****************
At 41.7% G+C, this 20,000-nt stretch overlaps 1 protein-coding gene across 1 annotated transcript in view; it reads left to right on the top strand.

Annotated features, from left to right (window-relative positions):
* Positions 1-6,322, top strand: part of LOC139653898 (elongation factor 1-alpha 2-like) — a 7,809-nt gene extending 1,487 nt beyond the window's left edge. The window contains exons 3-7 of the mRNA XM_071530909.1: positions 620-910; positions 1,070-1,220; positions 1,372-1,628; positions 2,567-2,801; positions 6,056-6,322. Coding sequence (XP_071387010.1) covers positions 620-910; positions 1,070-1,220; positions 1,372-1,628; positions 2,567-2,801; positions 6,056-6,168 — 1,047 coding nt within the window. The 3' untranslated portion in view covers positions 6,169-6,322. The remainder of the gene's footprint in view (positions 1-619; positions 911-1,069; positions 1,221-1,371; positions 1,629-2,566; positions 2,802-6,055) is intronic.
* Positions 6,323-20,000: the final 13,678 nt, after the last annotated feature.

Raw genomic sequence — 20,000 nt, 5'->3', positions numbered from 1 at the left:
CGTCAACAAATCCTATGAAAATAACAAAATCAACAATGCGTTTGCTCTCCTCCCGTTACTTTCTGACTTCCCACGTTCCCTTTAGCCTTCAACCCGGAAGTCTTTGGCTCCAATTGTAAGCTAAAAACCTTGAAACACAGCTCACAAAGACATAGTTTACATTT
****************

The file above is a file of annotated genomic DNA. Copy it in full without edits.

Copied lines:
At 41.7% G+C, this 20,000-nt stretch overlaps 1 protein-coding gene across 1 annotated transcript in view; it reads left to right on the top strand.

Annotated features, from left to right (window-relative positions):
* Positions 1-6,322, top strand: part of LOC139653898 (elongation factor 1-alpha 2-like) — a 7,809-nt gene extending 1,487 nt beyond the window's left edge. The window contains exons 3-7 of the mRNA XM_071530909.1: positions 620-910; positions 1,070-1,220; positions 1,372-1,628; positions 2,567-2,801; positions 6,056-6,322. Coding sequence (XP_071387010.1) covers positions 620-910; positions 1,070-1,220; positions 1,372-1,628; positions 2,567-2,801; positions 6,056-6,168 — 1,047 coding nt within the window. The 3' untranslated portion in view covers positions 6,169-6,322. The remainder of the gene's footprint in view (positions 1-619; positions 911-1,069; positions 1,221-1,371; positions 1,629-2,566; positions 2,802-6,055) is intronic.
* Positions 6,323-20,000: the final 13,678 nt, after the last annotated feature.

Raw genomic sequence — 20,000 nt, 5'->3', positions numbered from 1 at the left:
CGTCAACAAATCCTATGAAAATAACAAAATCAACAATGCGTTTGCTCTCCTCCCGTTACTTTCTGACTTCCCACGTTCCCTTTAGCCTTCAACCCGGAAGTCTTTGGCTCCAATTGTAAGCTAAAAACCTTGAAACACAGCTCACAAAGACATAGTTTACATTT